The First Quarter Slump
This slump occurred with 3:05 to go in the first, and lasted until the end of the quarter, when James Harden hit a buzzer-beating 3. It resulted in a 4 point deficit being turned into a 14 point deficit. The error that set off this slump was totally mental, as both Harden and Durant went to guard the left side of the lane with Perkins, leaving Kawhi Leonard wide open on the wing. Collison and Mohammed didn't help things offensively, as they were both blocked by Matt Bonner while trying get a backdoor cut lay-in. Westbrook tried to stem the tide, but his points were little help as the Thunder went into a zone on defense, allowing the Spurs to slice through our ranks as if they were parmasean cheese. The Thunder switched back to the man to man, but Gary Neal capitalized the run with a three off of a killer Matt Bonner pick.
The Second Quarter Slump
The deficit got to its worst when the Thunder were down by 27 with 3:35 to go in the second. Before that, the Spurs had a nearly flawless three minutes, going on a 12-0 run, capped by a final 5-3 advantage when the Thunder started getting fouled. There were several problems with the Thunder during this run. For one, we kept single-covering DeJuan Blair down low. Collison and Mohammed didn't have the bulk necessary to stop him alone, and even when the did manage to stop him in his tracks, he kept kicking it out to the perimeter, rather successfully. Secondly, we kept going back to the zone, which resulted in free points for Tony Parker.
Offensively, things weren't much better. It started off with a Collison layup that he straight up missed, but it devolved into guys getting trapped on the wing. When the Thunder came out of a timeout in the middle of the run, their best play seemed to be a simple Durant three off of a minor pick at the top of the arc. Really? For me, that was the most frustrating point in the run.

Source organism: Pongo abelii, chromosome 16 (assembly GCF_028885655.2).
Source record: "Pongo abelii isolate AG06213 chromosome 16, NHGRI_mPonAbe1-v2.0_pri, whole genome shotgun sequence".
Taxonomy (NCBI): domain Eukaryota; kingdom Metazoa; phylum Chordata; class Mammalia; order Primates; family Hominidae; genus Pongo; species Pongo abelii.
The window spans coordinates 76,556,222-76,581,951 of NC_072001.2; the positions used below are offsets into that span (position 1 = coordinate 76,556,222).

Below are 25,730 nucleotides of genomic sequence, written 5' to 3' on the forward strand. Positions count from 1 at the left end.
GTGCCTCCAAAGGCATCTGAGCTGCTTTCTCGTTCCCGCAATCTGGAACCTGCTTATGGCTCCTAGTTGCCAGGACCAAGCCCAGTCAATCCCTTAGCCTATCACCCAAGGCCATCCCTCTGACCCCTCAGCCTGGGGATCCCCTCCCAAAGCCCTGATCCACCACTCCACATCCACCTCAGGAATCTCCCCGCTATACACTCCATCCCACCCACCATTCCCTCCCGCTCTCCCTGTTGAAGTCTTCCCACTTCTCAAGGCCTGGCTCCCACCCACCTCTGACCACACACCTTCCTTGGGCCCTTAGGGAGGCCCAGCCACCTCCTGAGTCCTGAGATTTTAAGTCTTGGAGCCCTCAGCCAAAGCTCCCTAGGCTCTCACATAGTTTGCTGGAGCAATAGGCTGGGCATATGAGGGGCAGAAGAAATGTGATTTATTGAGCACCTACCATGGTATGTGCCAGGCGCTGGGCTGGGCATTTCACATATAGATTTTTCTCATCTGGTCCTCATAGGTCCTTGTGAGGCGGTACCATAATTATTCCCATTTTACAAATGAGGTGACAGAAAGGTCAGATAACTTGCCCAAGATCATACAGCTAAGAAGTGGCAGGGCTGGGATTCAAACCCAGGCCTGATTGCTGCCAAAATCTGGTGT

The biggest capitalization point came when Kawhi Leonard broke Harden's ankles and dunked the ball right over the taller Durant and Ibaka. Watch it here, if you must. (And YOU MUST, because it was ballin'!) Eventually, things settled down and the Thunder went on a small run to end the second.
Below: 10 Turnovers from Durant and Harden, The Crunch Time Failure, What the Thunder Need to Do Moving Forward!
10 Turnovers from Durant and Harden
Durant and Harden combined for 10 turnovers last night, but where did they come from, and how much did they affect the outcomes? Well, using the magic of MySynergySports.com, I can find out.
Hardens turnovers were ugly to watch, especially considering he wasn't being pressured too heavily by the Spurs. The first three of his turnovers (which came during our first and second quarter slumps), all occurred in the same situation. He would get a pick or a handoff from Nick Collison and find himself on the wing. Because the Spurs knew that Harden was either going to drive the ball or kick it to Collison for a mid-range jumper, they were able to commit an extra defender to trapping Harden on the wing. In all three situations, Harden either lost the dribble or missed a pass to Collison.